From 'The Lenton Listener' Issue 20
September - October 1982
Len's Stores - 35 Grove Road
Photograph by Chris Dent
When the streets of New Lenton were first laid out in the nineteenth and early twentieth century, the builders saw fit to include a liberal supply of small shops in amongst the houses. By the time of the First World War, over a hundred shops were open for business here, almost half of them concentrated on Willoughby Street itself. To this total could be added the premises of jobbing builders, joiners, plumbers, coal dealers, chimney sweeps, launderers and dressmakers. Between them, these shops could supply practically all the food, clothing, medicines and household requisites the Lenton resident might want. Many who lived in the Willoughby Street area were desperately poor and almost all their money was spent in the immediate area, often in the shops that gave credit with the chance to settle up on payday. A shopping trip into Nottingham was almost unknown for some and still something rather special for others. Such was the shopping scene of New Lenton until the Second World War. Afterwards with the slow increase of affluence, shopping in the city centre became much more common. By the time the area around Willoughby Street was redeveloped in the 1960s, many of the shops had gone into decline and quite a number closed down completely. With the 60s came the additional problem for local shopkeepers of the emerging supermarkets. Most of the shops on Lenton's main thoroughfares have continued to hold their own, but those hidden away from view on the side streets have had a much harder time. Many have disappeared, but one that remains is the subject of this feature.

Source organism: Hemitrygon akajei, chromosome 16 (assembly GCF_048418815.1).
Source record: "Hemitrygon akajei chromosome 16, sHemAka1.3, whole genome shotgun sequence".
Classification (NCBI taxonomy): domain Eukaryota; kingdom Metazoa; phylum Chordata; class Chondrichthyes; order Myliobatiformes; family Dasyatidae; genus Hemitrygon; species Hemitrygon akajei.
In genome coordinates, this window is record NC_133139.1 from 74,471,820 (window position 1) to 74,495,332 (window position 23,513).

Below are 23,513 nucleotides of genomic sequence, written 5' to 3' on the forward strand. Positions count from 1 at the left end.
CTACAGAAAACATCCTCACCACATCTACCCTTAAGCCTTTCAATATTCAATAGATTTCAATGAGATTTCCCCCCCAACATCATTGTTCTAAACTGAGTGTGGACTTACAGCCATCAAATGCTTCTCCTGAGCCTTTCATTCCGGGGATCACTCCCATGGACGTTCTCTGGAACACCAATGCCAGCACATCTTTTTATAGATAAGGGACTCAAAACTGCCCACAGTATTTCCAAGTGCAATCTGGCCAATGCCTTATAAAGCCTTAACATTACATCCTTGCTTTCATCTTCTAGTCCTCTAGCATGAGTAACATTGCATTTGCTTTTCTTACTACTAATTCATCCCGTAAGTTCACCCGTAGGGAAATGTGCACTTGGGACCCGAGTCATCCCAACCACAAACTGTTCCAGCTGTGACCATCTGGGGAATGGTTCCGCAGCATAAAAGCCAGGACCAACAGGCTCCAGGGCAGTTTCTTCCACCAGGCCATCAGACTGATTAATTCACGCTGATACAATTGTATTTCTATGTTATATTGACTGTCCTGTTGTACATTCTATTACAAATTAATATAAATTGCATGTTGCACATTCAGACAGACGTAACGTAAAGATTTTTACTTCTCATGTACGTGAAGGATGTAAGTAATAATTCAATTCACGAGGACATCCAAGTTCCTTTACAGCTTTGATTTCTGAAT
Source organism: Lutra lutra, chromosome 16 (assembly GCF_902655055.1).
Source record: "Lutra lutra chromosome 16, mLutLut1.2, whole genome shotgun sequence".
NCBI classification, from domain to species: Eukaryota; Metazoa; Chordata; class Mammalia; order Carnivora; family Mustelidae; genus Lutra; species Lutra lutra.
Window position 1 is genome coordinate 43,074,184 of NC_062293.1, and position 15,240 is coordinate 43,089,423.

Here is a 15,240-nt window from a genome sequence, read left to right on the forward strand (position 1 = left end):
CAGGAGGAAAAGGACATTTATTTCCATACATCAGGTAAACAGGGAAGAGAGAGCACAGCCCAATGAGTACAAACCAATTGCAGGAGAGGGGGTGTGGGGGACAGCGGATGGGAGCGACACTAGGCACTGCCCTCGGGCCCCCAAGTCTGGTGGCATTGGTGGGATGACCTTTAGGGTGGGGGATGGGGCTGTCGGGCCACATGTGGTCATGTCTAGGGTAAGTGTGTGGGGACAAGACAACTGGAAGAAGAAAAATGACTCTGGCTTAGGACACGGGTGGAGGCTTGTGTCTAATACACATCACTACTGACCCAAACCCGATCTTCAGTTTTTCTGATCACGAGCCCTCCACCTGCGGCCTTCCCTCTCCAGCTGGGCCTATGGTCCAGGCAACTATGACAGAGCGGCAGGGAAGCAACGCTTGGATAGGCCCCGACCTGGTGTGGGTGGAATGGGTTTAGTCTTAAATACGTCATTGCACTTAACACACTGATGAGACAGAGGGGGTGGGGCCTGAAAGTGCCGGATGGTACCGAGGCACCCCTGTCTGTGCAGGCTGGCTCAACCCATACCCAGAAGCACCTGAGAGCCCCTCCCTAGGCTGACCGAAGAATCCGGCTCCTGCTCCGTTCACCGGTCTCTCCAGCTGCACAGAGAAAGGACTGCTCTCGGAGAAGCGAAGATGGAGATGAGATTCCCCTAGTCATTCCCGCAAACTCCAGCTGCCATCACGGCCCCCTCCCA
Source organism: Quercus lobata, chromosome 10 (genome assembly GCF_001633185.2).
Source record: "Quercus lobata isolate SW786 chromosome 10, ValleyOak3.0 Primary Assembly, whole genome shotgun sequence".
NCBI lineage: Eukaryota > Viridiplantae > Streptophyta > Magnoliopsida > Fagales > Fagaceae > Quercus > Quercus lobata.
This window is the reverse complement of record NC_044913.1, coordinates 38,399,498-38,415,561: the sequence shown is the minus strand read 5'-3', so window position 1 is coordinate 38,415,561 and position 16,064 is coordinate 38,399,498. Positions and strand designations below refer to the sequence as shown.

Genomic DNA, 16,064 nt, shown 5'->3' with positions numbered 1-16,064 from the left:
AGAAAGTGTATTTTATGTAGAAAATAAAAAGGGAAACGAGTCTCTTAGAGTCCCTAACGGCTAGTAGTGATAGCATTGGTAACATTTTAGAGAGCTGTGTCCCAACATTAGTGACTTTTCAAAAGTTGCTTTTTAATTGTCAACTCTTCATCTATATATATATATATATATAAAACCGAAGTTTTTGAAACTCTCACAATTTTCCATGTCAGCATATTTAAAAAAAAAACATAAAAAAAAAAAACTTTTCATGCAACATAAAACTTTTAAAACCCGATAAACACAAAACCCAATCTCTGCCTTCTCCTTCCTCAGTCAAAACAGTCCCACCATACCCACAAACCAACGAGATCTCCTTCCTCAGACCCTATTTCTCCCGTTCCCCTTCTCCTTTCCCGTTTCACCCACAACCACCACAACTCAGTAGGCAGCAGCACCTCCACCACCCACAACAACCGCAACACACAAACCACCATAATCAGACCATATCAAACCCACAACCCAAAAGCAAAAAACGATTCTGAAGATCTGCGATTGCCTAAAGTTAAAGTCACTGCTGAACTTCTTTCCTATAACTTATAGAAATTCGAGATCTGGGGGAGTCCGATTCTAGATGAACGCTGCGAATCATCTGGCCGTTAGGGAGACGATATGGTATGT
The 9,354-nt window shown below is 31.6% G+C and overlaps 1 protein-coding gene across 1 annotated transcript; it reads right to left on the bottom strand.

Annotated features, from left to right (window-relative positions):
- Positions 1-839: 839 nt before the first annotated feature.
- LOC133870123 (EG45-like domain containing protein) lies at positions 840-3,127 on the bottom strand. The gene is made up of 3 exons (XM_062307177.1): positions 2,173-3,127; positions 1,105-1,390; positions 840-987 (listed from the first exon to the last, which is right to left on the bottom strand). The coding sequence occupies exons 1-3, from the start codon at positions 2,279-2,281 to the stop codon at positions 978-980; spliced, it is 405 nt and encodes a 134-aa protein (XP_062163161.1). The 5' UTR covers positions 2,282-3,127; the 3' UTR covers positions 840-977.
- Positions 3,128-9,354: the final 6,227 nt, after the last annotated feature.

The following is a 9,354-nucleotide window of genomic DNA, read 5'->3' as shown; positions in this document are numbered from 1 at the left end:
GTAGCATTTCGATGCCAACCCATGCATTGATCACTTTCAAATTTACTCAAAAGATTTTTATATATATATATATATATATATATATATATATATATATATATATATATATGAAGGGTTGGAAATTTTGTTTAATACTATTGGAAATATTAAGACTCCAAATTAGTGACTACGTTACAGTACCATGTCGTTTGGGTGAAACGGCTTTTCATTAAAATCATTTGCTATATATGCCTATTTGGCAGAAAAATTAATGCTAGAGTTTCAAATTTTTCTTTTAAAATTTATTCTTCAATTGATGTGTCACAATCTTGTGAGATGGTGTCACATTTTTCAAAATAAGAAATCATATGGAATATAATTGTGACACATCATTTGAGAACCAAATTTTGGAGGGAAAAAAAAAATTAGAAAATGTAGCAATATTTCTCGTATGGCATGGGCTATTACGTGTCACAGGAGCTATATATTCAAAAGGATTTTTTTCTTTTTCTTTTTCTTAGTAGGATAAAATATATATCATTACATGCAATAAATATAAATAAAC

Standing defiantly amidst the general destruction of the Castle Boulevard area is Len's Store on the corner of Grove Road and Alderney Street, a general corner shop and off license, which has survived the Council's plans for redevelopment of the area. A survival, however, which has not been achieved without hardship. When Len Jackson bought the property some twelve years ago, the shop was surrounded by people and houses, but over the past four years especially, the population of the immediate neighbourhood has declined dramatically. Many houses have been demolished; others have been vacated only to lie empty for months. Len has found this heart-breaking, but he is, as he describes himself, a fighter, and has continued to keep his store open against the odds.